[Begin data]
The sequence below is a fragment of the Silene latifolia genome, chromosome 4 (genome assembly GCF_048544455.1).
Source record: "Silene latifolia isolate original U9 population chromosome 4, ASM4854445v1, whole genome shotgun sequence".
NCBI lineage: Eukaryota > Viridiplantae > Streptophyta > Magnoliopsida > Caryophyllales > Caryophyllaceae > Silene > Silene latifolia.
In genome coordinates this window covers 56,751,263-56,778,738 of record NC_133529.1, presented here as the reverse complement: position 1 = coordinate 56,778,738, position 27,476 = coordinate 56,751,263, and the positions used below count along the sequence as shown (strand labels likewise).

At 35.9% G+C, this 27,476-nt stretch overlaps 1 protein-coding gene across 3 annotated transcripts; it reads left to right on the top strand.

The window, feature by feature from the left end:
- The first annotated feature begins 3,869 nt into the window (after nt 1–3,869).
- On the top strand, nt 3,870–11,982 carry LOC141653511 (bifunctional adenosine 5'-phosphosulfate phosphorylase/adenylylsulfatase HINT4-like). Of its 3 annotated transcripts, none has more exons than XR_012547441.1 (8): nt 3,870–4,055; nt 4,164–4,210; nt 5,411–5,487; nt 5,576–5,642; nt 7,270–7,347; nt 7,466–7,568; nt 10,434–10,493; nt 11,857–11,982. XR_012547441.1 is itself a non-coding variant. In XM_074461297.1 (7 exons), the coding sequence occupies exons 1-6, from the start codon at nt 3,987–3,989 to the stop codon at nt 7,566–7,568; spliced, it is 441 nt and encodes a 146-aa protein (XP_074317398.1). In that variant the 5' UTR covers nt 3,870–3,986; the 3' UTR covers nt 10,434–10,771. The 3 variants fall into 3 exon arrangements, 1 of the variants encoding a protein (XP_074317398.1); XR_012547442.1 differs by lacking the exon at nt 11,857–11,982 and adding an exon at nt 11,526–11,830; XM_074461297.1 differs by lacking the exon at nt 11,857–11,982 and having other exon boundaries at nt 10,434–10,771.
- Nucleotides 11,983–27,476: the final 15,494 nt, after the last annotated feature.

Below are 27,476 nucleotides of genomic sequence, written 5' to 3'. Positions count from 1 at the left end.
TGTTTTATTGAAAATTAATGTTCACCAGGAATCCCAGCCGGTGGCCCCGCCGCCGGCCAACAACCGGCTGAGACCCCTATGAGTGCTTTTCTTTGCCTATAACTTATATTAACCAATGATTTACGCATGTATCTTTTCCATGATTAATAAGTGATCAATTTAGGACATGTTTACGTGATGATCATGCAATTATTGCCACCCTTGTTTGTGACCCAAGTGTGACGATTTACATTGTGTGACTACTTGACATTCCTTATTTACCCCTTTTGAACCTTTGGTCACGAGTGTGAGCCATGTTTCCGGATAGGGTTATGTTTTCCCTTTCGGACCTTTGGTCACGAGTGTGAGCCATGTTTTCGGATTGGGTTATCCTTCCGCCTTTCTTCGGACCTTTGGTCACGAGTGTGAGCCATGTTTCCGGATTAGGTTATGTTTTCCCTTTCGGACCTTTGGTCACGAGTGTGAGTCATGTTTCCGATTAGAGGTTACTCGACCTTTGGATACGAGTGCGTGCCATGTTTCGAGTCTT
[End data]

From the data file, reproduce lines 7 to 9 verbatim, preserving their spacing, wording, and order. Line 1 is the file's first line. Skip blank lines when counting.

- The first annotated feature begins 3,869 nt into the window (after nt 1–3,869).
- On the top strand, nt 3,870–11,982 carry LOC141653511 (bifunctional adenosine 5'-phosphosulfate phosphorylase/adenylylsulfatase HINT4-like). Of its 3 annotated transcripts, none has more exons than XR_012547441.1 (8): nt 3,870–4,055; nt 4,164–4,210; nt 5,411–5,487; nt 5,576–5,642; nt 7,270–7,347; nt 7,466–7,568; nt 10,434–10,493; nt 11,857–11,982. XR_012547441.1 is itself a non-coding variant. In XM_074461297.1 (7 exons), the coding sequence occupies exons 1-6, from the start codon at nt 3,987–3,989 to the stop codon at nt 7,566–7,568; spliced, it is 441 nt and encodes a 146-aa protein (XP_074317398.1). In that variant the 5' UTR covers nt 3,870–3,986; the 3' UTR covers nt 10,434–10,771. The 3 variants fall into 3 exon arrangements, 1 of the variants encoding a protein (XP_074317398.1); XR_012547442.1 differs by lacking the exon at nt 11,857–11,982 and adding an exon at nt 11,526–11,830; XM_074461297.1 differs by lacking the exon at nt 11,857–11,982 and having other exon boundaries at nt 10,434–10,771.
- Nucleotides 11,983–27,476: the final 15,494 nt, after the last annotated feature.